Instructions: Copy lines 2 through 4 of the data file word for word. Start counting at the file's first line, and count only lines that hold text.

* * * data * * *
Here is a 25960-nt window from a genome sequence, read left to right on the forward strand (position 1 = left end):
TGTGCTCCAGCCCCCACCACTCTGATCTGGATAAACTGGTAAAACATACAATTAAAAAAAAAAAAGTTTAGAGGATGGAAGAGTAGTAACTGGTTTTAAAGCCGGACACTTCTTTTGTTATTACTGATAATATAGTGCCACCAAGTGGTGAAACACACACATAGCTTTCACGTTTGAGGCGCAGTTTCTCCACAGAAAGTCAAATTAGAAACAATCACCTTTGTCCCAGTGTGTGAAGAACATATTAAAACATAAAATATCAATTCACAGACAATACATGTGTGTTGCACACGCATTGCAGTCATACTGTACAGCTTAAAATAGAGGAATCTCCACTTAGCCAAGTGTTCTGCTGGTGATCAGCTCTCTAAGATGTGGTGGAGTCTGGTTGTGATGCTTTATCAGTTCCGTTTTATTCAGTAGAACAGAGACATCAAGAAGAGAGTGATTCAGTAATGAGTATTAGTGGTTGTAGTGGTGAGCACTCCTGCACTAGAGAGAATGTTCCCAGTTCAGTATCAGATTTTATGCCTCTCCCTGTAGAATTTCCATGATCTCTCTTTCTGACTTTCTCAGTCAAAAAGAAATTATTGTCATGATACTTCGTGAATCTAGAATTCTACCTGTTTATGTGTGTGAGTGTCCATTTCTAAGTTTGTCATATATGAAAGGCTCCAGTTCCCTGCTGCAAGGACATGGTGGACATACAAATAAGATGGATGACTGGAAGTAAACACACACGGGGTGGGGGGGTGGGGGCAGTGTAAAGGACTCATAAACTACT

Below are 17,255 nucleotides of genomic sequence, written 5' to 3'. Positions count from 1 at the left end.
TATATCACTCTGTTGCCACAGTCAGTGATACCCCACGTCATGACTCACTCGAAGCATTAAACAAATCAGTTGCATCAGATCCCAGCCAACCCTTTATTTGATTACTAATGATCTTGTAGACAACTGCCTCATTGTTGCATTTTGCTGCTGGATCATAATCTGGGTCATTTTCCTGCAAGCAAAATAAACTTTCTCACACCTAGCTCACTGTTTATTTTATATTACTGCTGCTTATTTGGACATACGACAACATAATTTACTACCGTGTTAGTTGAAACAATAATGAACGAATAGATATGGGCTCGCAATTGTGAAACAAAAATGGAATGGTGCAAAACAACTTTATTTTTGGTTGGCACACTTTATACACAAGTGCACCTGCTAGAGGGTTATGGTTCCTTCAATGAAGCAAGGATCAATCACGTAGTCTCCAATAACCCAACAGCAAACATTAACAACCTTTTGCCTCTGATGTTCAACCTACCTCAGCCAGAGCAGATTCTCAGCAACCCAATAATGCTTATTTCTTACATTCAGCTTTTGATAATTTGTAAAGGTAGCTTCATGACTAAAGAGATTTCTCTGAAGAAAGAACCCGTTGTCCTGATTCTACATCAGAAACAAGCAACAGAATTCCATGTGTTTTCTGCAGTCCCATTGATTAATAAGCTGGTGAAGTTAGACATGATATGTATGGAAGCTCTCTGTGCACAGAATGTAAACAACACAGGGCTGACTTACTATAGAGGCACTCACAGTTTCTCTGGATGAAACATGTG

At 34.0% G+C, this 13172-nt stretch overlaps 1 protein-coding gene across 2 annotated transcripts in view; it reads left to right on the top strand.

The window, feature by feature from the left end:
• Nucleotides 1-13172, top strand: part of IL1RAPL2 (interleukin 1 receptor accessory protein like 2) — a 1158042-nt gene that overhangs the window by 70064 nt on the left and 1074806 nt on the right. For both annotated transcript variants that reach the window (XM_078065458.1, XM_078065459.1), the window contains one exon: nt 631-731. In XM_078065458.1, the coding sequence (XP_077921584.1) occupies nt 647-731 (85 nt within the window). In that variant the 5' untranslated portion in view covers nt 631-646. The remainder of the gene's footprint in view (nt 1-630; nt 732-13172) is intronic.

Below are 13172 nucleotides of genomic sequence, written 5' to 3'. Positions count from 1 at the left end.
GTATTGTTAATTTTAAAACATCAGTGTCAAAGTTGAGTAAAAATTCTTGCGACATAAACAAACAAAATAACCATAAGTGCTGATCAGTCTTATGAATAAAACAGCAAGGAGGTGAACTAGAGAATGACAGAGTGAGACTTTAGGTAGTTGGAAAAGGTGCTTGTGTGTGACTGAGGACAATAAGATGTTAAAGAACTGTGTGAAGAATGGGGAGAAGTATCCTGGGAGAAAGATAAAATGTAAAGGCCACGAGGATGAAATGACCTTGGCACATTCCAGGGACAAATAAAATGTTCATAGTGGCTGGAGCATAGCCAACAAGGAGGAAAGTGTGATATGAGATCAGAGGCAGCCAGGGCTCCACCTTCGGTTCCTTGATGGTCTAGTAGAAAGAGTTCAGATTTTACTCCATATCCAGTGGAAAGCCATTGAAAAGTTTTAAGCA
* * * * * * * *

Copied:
TGTGCTCCAGCCCCCACCACTCTGATCTGGATAAACTGGTAAAACATACAATTAAAAAAAAAAAAGTTTAGAGGATGGAAGAGTAGTAACTGGTTTTAAAGCCGGACACTTCTTTTGTTATTACTGATAATATAGTGCCACCAAGTGGTGAAACACACACATAGCTTTCACGTTTGAGGCGCAGTTTCTCCACAGAAAGTCAAATTAGAAACAATCACCTTTGTCCCAGTGTGTGAAGAACATATTAAAACATAAAATATCAATTCACAGACAATACATGTGTGTTGCACACGCATTGCAGTCATACTGTACAGCTTAAAATAGAGGAATCTCCACTTAGCCAAGTGTTCTGCTGGTGATCAGCTCTCTAAGATGTGGTGGAGTCTGGTTGTGATGCTTTATCAGTTCCGTTTTATTCAGTAGAACAGAGACATCAAGAAGAGAGTGATTCAGTAATGAGTATTAGTGGTTGTAGTGGTGAGCACTCCTGCACTAGAGAGAATGTTCCCAGTTCAGTATCAGATTTTATGCCTCTCCCTGTAGAATTTCCATGATCTCTCTTTCTGACTTTCTCAGTCAAAAAGAAATTATTGTCATGATACTTCGTGAATCTAGAATTCTACCTGTTTATGTGTGTGAGTGTCCATTTCTAAGTTTGTCATATATGAAAGGCTCCAGTTCCCTGCTGCAAGGACATGGTGGACATACAAATAAGATGGATGACTGGAAGTAAACACACACGGGGTGGGGGGGTGGGGGCAGTGTAAAGGACTCATAAACTACT

Below are 17,255 nucleotides of genomic sequence, written 5' to 3'. Positions count from 1 at the left end.
TATATCACTCTGTTGCCACAGTCAGTGATACCCCACGTCATGACTCACTCGAAGCATTAAACAAATCAGTTGCATCAGATCCCAGCCAACCCTTTATTTGATTACTAATGATCTTGTAGACAACTGCCTCATTGTTGCATTTTGCTGCTGGATCATAATCTGGGTCATTTTCCTGCAAGCAAAATAAACTTTCTCACACCTAGCTCACTGTTTATTTTATATTACTGCTGCTTATTTGGACATACGACAACATAATTTACTACCGTGTTAGTTGAAACAATAATGAACGAATAGATATGGGCTCGCAATTGTGAAACAAAAATGGAATGGTGCAAAACAACTTTATTTTTGGTTGGCACACTTTATACACAAGTGCACCTGCTAGAGGGTTATGGTTCCTTCAATGAAGCAAGGATCAATCACGTAGTCTCCAATAACCCAACAGCAAACATTAACAACCTTTTGCCTCTGATGTTCAACCTACCTCAGCCAGAGCAGATTCTCAGCAACCCAATAATGCTTATTTCTTACATTCAGCTTTTGATAATTTGTAAAGGTAGCTTCATGACTAAAGAGATTTCTCTGAAGAAAGAACCCGTTGTCCTGATTCTACATCAGAAACAAGCAACAGAATTCCATGTGTTTTCTGCAGTCCCATTGATTAATAAGCTGGTGAAGTTAGACATGATATGTATGGAAGCTCTCTGTGCACAGAATGTAAACAACACAGGGCTGACTTACTATAGAGGCACTCACAGTTTCTCTGGATGAAACATGTG